Darwinism speciation

At New Scientist: Questioning the idea of species

It’s good news that they are thinking this way. If we’re going to vote money and legislation for environmental protection, we do need useful working classifications. Why waste time, money and energy “saving” a “species” that doesn’t really exist as a separate entity when some whole ecologies are critically endangered? And it doesn’t matter how we choose to classify the “species” within them. At least these are more constructive discussions to be involved in than attacking or defending Darwinism.

Culture Intelligent Design Philosophy Science

And now… New Scientist tells us herd immunity is “bad science”… Rob Sheldon responds

Rob Sheldon: We have the data to improve our models and the much-attacked Greater Barrington declaration suggests that we should, since the DATA from Sweden show that lockdowns are neither necessary nor even helpful. But this author suggests that the models are perfect, and therefore the data must be rejected in the name of science, of course. He is displaying, even in his own scientific subfield, the same TRUST in science, that we disparaged in Nature. The disease of deification begun by Darwin is far more pervasive than anyone wants to admit. You might say that herd immunity hasn’t yet been reached.

Darwinism Intelligent Design speciation

(Reformed) New Scientist 12: Evolution favors some outcomes, not others

So “Each lake contains many different species that show striking similarities in the variety of body shapes to species in the other lake, despite being more closely related to those living in their own lake” but “These body shapes adapt species to particular niches or diets, so must have evolved by natural selection.” But wait! The traditional argument for natural selection acting on random mutations (Darwinism) was that the species WOULD BE similar to more closely related species. If they’re not, …

Evolution Genetics horizontal gene transfer Intelligent Design

(Reformed) New Scientist takes horizontal gene transfer seriously

At New Scientist: “‘Yeast and bacteria have fundamentally different ways of turning DNA into protein, and this seemed like a really, really strange phenomenon,’ he says.” They ain’t seen nothing yet. If you subtract the “random mutation” from “natural selection,” what’s left of Darwinism? By the time the Raging Woke hammer down Darwin’s statue, chances are the New Scientist crowd will have forgotten who the old Brit toff even was. Shrug.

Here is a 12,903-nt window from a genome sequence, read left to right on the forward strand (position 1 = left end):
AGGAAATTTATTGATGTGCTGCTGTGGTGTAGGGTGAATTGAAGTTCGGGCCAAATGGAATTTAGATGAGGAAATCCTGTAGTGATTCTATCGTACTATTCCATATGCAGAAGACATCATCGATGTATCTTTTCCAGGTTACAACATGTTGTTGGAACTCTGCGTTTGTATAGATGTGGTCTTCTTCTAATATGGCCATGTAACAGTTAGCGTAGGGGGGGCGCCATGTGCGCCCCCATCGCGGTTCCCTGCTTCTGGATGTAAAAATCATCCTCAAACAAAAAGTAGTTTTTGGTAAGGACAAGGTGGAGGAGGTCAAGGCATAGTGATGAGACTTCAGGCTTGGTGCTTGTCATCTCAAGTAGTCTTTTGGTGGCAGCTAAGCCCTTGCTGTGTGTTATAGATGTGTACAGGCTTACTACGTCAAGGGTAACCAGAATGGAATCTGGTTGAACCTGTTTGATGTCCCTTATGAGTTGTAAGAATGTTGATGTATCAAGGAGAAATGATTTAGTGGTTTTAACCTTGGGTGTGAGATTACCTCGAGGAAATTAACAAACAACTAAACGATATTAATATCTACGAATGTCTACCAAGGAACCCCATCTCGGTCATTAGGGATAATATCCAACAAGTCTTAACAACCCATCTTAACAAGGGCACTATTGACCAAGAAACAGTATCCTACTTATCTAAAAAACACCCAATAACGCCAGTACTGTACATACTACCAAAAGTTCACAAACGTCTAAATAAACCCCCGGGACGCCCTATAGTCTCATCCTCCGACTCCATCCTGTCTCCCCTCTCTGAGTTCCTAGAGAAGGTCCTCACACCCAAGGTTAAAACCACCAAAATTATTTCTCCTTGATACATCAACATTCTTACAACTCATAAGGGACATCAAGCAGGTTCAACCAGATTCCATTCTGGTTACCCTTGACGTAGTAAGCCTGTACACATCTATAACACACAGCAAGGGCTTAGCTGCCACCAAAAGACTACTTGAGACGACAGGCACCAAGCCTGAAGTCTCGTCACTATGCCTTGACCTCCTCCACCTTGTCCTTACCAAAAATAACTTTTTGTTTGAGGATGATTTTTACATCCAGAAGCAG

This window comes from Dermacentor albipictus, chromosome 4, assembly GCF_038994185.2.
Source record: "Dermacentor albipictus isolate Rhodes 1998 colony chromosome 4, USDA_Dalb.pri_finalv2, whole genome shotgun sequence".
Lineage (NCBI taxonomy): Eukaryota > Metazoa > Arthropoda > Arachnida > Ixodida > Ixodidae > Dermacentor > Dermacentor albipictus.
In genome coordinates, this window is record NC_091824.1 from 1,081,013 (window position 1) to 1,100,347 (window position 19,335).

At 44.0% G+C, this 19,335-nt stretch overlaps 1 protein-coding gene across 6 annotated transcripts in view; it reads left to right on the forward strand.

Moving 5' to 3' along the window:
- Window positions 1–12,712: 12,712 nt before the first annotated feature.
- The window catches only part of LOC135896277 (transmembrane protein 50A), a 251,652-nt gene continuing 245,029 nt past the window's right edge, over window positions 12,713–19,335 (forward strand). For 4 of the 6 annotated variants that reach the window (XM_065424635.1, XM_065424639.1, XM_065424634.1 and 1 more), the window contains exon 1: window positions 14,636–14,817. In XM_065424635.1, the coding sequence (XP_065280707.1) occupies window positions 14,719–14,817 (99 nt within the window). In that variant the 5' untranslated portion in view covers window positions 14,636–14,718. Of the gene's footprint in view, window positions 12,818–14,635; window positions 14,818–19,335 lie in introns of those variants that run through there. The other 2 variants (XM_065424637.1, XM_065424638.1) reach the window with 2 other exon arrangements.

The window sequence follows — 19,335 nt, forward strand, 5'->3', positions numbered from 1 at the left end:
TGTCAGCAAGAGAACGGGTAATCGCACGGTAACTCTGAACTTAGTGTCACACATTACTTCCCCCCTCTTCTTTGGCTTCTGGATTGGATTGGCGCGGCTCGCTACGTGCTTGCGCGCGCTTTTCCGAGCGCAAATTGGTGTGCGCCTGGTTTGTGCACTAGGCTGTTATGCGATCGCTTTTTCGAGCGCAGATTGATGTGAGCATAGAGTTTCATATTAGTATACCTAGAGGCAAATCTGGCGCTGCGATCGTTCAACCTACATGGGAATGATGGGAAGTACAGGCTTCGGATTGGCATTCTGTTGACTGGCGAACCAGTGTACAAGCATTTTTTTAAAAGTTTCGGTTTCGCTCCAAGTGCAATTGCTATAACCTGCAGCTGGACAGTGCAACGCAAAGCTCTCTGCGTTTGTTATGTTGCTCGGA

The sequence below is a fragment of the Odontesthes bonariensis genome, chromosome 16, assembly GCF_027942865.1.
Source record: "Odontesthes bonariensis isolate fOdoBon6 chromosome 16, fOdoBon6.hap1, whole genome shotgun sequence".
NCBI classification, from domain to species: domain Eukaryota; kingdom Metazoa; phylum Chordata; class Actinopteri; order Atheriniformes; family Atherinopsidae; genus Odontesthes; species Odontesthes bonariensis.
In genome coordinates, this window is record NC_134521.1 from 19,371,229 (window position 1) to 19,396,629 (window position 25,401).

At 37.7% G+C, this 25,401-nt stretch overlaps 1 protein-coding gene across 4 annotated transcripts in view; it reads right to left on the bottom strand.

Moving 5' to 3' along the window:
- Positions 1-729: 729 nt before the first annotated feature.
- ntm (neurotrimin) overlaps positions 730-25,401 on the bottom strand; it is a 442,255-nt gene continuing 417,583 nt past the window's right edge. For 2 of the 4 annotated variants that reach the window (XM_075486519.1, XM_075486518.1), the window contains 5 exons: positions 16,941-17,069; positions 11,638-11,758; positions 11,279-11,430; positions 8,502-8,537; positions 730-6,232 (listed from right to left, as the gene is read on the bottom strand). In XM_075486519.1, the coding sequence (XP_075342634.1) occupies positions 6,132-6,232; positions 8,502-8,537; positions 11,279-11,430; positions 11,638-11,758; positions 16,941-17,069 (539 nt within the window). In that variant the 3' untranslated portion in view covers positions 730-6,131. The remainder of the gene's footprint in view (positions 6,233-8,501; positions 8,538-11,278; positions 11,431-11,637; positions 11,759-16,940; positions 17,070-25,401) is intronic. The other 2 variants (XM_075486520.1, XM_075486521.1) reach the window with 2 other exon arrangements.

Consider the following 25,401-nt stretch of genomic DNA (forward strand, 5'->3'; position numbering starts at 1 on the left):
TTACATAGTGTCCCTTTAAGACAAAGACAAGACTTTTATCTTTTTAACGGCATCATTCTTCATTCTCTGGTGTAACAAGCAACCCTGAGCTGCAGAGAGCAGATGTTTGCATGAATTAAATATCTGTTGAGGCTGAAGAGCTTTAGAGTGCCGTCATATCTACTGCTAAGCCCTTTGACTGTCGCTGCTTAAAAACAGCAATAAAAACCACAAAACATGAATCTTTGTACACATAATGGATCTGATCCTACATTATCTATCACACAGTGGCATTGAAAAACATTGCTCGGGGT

Culture Darwinism Evolution Intelligent Design

(Reformed) New Scientist 8: Evolution can happen very quickly

Does anyone remember Darwin’s claim: “It may be said that natural selection is daily and hourly scrutinizing, throughout the world, every variation, even the slightest; rejecting that which is bad, preserving and adding up all that is good; silently and insensibly working, wherever and whenever opportunity offers, at the improvement of each organic being in relation to its organic and inorganic conditions of life.” Yes, that “daily, hourly” thing seems quaint to us too. It probably even seems quaint over at New Scientist, given the stuff they’re saying now.

Epigenetics Intelligent Design

(Reformed) New Scientist 4: There is more to inheritance than just genes

At New Scientist: “Subsequent studies in plants and animals suggest that epigenetic inheritance is more common than anyone had expected. Whatʼs more, compared with genetic inheritance, it has some big advantages. Environments can change rapidly and dramatically, but genetic mutations are random, so often require generations to take hold.” Just think, within a few years, genetics might start to make some sense.
You’ve got to hand it to the New Scientist gang; when they rethink, they really do.

Culture Darwinism Evolution Intelligent Design

Reformed New Scientist 2: Evolution shows intelligence

At New Scientist: “‘Maybe, evolution is less about out competing others and more to do with co-creating knowledge,’ says Watson.” That really is a radical idea. Radical yes, but it really is a good idea. We find it hard to improve on. The only thing we can think of is, keep the “intelligent” part in your description of nature and add “design.”

Culture Darwinism Evolution Intelligent Design

At New Scientist: We must rethink the (Darwinian) theory of nature

If by “our greatest theory of nature,” the writers mean textbook Darwinism, well the new concepts they list are destroying it. What becomes of “natural selection acting on random mutation” if a variety of means of evolution are “natural,” mutations are not necessarily random, genes aren’t selfish and don’t come only from parents, and the fittest don’t necessarily survive? Just for a start…